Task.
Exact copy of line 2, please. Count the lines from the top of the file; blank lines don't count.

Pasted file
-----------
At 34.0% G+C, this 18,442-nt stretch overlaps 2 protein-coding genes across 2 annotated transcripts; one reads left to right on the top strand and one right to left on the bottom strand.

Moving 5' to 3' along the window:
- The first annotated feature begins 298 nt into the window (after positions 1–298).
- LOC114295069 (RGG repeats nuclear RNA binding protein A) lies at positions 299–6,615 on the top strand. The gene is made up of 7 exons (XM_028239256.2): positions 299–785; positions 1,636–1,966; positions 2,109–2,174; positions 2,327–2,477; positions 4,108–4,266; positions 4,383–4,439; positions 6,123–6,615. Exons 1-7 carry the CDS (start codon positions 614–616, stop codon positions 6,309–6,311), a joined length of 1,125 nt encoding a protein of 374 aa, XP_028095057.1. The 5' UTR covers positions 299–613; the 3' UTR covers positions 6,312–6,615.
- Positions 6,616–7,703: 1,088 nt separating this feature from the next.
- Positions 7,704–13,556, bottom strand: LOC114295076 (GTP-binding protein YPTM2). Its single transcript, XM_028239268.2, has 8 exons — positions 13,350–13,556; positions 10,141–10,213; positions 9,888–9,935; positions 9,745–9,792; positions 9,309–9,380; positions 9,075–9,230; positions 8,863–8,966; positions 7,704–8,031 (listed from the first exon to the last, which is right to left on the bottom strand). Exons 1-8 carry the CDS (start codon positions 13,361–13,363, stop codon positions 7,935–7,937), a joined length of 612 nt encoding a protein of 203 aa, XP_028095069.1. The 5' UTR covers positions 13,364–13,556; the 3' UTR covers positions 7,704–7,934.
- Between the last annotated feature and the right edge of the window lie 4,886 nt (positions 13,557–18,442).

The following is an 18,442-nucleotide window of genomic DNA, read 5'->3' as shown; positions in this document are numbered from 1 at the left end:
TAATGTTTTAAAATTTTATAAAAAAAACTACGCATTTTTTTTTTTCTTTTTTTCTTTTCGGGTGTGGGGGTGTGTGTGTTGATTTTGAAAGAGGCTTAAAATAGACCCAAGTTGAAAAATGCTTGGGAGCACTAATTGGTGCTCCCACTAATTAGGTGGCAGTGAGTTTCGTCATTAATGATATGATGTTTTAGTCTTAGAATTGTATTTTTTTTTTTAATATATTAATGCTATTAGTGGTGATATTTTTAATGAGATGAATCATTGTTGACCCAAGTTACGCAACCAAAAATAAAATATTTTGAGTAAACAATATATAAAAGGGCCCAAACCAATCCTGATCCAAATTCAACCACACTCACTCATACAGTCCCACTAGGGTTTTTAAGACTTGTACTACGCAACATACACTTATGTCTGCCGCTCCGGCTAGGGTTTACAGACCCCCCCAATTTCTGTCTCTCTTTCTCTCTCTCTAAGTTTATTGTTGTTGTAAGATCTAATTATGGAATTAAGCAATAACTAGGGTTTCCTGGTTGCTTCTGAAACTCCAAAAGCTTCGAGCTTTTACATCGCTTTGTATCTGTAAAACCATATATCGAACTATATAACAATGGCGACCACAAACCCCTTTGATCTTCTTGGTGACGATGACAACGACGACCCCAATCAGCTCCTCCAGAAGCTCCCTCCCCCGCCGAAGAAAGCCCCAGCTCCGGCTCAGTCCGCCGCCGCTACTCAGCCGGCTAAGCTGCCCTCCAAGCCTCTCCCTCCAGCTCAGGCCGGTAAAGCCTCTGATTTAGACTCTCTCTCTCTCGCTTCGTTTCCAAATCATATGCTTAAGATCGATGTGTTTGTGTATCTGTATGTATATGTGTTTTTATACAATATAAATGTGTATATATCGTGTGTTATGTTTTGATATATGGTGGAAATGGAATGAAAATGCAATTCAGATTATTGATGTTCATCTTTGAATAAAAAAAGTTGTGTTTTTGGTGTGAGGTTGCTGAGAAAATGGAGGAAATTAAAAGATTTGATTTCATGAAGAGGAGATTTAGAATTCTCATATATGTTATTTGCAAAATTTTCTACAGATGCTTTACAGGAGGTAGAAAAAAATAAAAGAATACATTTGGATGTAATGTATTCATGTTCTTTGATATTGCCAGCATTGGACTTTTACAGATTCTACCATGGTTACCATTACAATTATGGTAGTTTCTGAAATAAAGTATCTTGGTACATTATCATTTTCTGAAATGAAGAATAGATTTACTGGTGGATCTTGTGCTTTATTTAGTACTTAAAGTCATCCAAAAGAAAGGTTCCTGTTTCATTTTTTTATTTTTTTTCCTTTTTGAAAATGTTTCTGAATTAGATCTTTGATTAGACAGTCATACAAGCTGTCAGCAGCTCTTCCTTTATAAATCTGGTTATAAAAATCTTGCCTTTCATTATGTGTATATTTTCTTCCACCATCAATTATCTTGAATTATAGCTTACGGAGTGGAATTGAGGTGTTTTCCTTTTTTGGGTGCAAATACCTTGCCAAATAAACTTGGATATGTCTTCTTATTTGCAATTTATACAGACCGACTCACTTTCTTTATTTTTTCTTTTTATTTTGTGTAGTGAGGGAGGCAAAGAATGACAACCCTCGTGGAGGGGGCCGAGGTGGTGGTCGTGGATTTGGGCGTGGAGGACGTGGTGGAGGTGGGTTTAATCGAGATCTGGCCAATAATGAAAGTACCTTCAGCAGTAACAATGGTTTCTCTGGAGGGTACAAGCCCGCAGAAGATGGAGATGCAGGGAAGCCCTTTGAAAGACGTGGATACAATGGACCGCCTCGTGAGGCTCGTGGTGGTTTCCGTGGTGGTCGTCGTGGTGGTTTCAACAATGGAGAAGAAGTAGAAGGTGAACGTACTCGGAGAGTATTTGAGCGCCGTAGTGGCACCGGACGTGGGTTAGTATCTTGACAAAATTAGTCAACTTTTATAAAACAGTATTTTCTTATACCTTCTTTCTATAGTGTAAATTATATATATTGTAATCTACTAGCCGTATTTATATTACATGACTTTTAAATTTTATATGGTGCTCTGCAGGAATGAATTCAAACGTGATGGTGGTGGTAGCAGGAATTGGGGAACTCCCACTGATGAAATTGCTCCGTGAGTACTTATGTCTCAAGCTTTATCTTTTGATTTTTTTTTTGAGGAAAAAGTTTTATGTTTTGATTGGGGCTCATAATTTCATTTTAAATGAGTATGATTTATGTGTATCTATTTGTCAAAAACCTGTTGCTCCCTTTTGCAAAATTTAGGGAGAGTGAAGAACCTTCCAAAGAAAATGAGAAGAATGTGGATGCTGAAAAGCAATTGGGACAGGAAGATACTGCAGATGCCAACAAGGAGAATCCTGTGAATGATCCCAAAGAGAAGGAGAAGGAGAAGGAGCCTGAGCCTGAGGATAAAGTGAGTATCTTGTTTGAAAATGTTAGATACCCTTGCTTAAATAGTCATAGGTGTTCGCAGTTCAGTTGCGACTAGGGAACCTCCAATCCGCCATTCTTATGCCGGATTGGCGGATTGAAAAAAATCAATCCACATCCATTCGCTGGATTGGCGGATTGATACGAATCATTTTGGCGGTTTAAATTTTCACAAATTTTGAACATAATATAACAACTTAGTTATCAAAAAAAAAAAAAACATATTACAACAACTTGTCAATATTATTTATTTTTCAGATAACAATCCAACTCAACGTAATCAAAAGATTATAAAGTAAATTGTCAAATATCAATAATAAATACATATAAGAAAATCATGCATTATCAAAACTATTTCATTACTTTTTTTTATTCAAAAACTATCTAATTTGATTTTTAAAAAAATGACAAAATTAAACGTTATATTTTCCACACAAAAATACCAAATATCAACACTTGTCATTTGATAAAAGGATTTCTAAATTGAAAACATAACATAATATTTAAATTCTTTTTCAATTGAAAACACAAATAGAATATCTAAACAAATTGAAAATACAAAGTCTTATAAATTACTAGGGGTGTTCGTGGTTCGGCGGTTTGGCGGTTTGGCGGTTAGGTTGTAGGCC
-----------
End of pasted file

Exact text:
Moving 5' to 3' along the window: